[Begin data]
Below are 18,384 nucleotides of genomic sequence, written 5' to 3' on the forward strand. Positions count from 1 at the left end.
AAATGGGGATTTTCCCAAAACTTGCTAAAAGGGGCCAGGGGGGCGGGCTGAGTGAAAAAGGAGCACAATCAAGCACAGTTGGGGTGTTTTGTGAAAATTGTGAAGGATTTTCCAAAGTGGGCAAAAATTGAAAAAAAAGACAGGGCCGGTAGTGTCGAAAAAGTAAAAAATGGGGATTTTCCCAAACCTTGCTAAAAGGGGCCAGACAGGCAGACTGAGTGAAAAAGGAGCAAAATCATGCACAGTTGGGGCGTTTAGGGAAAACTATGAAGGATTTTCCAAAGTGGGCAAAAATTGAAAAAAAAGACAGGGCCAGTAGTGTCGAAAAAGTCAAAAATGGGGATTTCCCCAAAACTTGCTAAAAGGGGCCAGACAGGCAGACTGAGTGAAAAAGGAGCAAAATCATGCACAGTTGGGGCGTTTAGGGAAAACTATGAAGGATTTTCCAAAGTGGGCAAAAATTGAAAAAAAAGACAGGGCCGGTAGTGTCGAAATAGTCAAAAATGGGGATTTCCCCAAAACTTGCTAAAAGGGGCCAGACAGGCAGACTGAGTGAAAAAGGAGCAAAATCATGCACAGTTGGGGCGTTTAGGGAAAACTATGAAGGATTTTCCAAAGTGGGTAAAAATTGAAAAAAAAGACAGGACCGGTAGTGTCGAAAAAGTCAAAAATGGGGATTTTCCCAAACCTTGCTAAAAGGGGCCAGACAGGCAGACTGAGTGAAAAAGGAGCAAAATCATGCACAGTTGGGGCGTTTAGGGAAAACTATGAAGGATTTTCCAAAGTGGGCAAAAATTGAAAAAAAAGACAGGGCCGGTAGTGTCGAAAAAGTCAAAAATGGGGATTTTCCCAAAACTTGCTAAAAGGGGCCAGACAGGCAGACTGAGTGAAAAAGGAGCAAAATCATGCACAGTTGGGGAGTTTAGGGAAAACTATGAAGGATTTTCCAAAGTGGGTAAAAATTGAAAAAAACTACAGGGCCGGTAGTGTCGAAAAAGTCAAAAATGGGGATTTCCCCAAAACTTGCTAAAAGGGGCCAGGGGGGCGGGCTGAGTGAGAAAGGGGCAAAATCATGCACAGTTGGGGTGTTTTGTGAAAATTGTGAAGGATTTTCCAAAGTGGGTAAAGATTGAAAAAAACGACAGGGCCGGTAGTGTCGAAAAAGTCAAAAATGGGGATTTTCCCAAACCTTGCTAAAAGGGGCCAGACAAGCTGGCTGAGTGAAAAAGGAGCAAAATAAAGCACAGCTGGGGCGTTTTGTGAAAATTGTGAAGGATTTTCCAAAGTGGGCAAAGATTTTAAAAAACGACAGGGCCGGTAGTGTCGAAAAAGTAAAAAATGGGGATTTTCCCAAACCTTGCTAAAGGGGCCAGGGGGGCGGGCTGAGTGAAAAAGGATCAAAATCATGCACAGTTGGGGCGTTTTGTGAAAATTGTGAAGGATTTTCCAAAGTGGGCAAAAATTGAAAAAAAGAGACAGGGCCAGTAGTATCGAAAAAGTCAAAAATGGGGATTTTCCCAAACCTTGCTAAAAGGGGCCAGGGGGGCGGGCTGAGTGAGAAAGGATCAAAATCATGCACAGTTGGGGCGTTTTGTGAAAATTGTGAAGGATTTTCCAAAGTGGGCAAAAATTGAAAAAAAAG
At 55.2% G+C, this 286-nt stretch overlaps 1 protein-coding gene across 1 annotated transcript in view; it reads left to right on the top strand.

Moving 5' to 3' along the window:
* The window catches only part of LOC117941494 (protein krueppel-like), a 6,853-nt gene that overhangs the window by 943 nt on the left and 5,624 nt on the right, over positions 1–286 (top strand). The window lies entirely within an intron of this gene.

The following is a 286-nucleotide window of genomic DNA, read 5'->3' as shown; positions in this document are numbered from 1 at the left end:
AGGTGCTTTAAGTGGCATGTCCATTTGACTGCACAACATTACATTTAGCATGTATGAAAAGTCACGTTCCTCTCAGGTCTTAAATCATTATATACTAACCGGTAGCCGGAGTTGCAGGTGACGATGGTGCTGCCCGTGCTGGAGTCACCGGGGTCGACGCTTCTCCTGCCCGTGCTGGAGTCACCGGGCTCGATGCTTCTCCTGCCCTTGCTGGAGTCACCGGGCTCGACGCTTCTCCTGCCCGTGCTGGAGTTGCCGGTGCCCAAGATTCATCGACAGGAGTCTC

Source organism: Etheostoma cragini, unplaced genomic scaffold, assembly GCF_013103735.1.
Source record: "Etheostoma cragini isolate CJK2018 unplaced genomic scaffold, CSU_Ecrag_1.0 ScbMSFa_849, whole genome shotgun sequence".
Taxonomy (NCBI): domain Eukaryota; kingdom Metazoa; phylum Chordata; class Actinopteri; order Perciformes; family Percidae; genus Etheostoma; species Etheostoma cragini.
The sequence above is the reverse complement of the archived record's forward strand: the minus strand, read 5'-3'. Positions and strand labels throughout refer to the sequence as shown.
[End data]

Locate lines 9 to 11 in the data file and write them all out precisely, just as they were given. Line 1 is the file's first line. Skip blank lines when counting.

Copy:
Source record: "Etheostoma cragini isolate CJK2018 unplaced genomic scaffold, CSU_Ecrag_1.0 ScbMSFa_849, whole genome shotgun sequence".
Taxonomy (NCBI): domain Eukaryota; kingdom Metazoa; phylum Chordata; class Actinopteri; order Perciformes; family Percidae; genus Etheostoma; species Etheostoma cragini.
The sequence above is the reverse complement of the archived record's forward strand: the minus strand, read 5'-3'. Positions and strand labels throughout refer to the sequence as shown.